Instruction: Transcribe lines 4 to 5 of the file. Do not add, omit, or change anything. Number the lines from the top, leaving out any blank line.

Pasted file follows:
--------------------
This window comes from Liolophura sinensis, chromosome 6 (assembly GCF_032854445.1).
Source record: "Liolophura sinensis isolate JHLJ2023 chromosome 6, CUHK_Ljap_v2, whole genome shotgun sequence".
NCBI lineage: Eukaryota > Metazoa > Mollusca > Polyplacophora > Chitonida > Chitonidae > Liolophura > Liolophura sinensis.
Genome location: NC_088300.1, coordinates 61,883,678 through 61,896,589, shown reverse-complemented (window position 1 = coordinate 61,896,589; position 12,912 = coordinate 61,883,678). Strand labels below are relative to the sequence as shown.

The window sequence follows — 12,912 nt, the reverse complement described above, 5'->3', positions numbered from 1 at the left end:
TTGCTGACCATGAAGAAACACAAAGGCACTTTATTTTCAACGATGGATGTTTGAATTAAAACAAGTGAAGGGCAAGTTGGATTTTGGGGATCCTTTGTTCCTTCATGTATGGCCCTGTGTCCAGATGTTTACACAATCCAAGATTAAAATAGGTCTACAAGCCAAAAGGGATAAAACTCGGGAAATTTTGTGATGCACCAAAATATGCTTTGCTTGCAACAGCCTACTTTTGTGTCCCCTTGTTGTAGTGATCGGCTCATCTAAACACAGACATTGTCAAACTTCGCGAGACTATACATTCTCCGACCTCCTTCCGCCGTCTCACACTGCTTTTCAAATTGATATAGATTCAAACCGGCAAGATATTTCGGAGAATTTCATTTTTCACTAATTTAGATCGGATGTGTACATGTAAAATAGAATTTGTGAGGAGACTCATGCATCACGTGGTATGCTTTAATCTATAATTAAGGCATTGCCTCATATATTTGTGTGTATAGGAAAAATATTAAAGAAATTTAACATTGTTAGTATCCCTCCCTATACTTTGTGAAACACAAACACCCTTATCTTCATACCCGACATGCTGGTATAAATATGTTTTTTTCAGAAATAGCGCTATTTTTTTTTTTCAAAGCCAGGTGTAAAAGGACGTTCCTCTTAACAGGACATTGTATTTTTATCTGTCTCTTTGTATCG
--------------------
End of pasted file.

Genome location: NC_088300.1, coordinates 61,883,678 through 61,896,589, shown reverse-complemented (window position 1 = coordinate 61,896,589; position 12,912 = coordinate 61,883,678). Strand labels below are relative to the sequence as shown.

The window sequence follows — 12,912 nt, the reverse complement described above, 5'->3', positions numbered from 1 at the left end: